Thursday, 26 April 2007

Why I wouldn't have survived the Middle Ages

The scene: A hall at the Abbey of Bec, around 1080. A lecture is taking place. Presenting his ideas, the Abbot, later to be Saint Anselm of Canterbury.

Anselm: Let us contemplate that of which nothing greater can be conceived. Now, should this thing exist only in the intellect, it would not be that of which nothing greater can be conceived, since to exist in reality is greater than not to exist. It follows, then, that that of which nothing greater can be conceived must actually exist in reality. It is this which we call God.

Brother PiaTor, a rather lazy and smart-assed monk: But I can think of an Entity greater than your God.

Anselm: What? What is this you say, brother?

PiaTor: Well, it follows that your God cannot think of an entity greater than itself. All I must do is posit an Entity which has all the attributes of your God, but with one additional capability - It can conceive of a yet greater Being. It follows that my Entity, sharing in the attributes of your God, must also exist, and must be greater than your God.

Anslem: Hmmm.

PiaTor: Come to think of it, that greater Entity of which my Entity can conceive must also exist. Hey - we've just refuted monotheism. There's an infinite number of Gods, all all-perfect! This is - wait a minute! Put me down!

Anselm: We shall never speak of this again. Scribe, burn the record of the lesson.

Anonymous Brother: And the heretic, Lord Abbot?

Anselm: The rose garden is looking a bit under-nourished this season...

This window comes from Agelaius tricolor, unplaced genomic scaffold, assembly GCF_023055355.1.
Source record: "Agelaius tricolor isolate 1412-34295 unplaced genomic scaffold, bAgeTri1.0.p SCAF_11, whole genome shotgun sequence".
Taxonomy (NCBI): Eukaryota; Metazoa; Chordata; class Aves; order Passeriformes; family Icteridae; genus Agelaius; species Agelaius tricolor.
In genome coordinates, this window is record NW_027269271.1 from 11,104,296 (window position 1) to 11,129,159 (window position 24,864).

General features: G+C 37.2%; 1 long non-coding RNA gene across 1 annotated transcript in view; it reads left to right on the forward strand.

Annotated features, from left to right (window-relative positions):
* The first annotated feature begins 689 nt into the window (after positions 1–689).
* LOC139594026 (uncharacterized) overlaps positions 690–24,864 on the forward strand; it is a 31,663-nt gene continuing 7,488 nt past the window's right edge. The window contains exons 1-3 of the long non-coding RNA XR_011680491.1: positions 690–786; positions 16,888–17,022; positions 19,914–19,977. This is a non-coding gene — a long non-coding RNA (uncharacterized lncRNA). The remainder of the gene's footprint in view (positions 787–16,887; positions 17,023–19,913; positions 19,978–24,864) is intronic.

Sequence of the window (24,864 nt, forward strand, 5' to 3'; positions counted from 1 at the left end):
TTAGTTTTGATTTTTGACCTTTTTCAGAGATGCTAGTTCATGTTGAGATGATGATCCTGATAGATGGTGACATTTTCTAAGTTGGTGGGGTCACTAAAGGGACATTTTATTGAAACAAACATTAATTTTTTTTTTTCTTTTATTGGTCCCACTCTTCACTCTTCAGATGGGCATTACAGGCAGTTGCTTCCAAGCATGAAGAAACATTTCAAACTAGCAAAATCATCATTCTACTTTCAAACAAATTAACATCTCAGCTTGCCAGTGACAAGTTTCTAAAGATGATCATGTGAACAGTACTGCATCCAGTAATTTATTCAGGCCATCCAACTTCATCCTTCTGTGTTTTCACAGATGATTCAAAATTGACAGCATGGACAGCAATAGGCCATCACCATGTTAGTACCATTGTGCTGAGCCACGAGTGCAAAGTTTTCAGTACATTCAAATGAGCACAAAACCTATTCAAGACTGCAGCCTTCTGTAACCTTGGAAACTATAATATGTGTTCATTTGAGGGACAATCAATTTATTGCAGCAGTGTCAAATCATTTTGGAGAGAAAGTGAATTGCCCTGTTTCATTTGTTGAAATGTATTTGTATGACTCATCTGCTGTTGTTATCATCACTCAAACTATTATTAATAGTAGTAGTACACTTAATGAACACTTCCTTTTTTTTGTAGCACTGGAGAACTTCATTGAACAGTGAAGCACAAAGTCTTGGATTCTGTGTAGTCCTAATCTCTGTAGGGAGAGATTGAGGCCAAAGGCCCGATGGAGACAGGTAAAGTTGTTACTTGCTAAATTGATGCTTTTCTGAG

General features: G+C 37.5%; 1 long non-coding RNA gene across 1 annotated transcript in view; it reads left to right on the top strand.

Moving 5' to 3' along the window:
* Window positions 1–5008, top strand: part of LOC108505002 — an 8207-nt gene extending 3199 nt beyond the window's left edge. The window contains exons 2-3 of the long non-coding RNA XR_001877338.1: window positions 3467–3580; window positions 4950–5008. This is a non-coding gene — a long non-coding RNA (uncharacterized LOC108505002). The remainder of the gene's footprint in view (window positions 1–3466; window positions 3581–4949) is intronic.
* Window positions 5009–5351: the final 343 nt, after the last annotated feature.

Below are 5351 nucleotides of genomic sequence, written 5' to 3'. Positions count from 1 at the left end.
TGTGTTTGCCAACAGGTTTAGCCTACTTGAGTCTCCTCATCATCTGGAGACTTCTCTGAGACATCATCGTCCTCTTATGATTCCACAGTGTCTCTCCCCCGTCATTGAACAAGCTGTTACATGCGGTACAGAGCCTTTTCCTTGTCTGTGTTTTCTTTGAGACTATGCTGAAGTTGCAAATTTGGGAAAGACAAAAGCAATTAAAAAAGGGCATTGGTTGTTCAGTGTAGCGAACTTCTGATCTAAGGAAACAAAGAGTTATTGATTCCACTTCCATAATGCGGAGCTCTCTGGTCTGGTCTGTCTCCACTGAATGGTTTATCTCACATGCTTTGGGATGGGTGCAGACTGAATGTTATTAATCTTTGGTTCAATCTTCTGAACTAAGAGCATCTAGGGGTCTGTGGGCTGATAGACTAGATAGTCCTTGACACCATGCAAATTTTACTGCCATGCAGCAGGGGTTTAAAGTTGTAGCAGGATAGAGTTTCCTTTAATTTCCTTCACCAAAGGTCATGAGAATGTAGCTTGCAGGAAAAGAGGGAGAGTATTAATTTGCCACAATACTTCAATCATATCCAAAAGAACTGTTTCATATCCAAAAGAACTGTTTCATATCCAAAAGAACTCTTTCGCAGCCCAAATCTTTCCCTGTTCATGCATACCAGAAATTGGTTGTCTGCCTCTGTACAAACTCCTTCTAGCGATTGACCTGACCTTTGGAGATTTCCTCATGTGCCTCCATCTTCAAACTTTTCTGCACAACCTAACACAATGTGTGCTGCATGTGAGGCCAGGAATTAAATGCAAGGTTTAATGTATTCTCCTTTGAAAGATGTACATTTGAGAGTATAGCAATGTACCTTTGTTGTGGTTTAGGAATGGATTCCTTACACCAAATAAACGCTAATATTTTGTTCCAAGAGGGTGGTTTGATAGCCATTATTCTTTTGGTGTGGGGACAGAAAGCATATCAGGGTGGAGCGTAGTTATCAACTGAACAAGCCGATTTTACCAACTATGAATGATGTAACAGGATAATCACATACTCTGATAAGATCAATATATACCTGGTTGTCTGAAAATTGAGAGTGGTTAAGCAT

5 comments:

Dana said...

Sorry, but your logic is flawed; it is the same logic that wonders why God cannot create a rock so large that he can't move it. It sounds like a real quandry, but it's one based on a logical fallacy, a contradiction in terms in this case. Mathematically, it would be expressed as trying to add one to infinity, or divide by zero; the answer is undefinable.

Since Saint Anselm has gone to his reward, I shall assign you your penance. That will be ten Hail Marys -- in Latin, if you please.

Phoenician in a time of Romans said...

Work it through, Dana. Lay out precisely what the contradiction in terms is, and then contemplate what that means in context of a hypothesis of a "perfectly great" entity. It'll come to you.

Phoenician in a time of Romans said...

Okay, let's be explicit (I should attempt a bit of clarity).

The concept of a "perfectly great" entity, defined as that of which nothing greater can be conceived, is inherently a contradiction in terms. This is made explicit by considering that it cannot do what every other entity "less great" can do; namely conceive of an entity greater than itself.

We are therefore left with either concluding an infinite regress of Entities (which is why Brother PiaTor is currently plant-food), or concluding that the whole concept doesn't make sense in itself.

This is obvious when you you consider that "greatness" is a ranking quality, and not necessarily a reflection of a Platonic ideal. Consider an analogy to height - we can rank people by height, but a "perfectly tall" human being doesn't make sense. The most that can be said is that someone is the tallest person yet known.

The ontological argument for God is thus shown to make as much sense as the argument that first posits that everything needs a Creator, labels the Creator of the universe as "God", and then states God doesn't need a Creator. That's what happens when you confuse labels for reality.

Chester N. Scoville said...

This is made explicit by considering that it cannot do what every other entity "less great" can do; namely conceive of an entity greater than itself.

But, if there is, for the sake of argument, such a perfect entity, then conceiving of a still greater entity is a mistake. I'm not sure how the ability to make a mistake is a sign of greater perfection.

But there were, by the way, medieval writers who also thought that Anselm got it wrong, and for much the same reasons you go through.

Chester N. Scoville said...

...sorry, should have mentioned names: Gaulino and Aquinas both rejected the ontological argument.